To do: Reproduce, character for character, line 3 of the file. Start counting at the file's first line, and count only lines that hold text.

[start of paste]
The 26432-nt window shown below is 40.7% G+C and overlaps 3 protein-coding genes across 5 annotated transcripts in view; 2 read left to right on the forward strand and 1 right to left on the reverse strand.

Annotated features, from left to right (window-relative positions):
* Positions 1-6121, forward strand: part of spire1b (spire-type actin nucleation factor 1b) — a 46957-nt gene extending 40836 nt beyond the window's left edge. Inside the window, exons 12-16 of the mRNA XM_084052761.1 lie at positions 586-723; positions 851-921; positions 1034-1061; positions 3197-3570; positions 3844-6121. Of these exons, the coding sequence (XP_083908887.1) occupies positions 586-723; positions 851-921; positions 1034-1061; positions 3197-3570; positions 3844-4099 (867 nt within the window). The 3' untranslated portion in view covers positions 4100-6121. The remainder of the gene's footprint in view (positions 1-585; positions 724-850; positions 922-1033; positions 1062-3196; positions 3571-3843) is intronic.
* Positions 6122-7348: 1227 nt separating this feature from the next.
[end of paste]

* Positions 1-6121, forward strand: part of spire1b (spire-type actin nucleation factor 1b) — a 46957-nt gene extending 40836 nt beyond the window's left edge. Inside the window, exons 12-16 of the mRNA XM_084052761.1 lie at positions 586-723; positions 851-921; positions 1034-1061; positions 3197-3570; positions 3844-6121. Of these exons, the coding sequence (XP_083908887.1) occupies positions 586-723; positions 851-921; positions 1034-1061; positions 3197-3570; positions 3844-4099 (867 nt within the window). The 3' untranslated portion in view covers positions 4100-6121. The remainder of the gene's footprint in view (positions 1-585; positions 724-850; positions 922-1033; positions 1062-3196; positions 3571-3843) is intronic.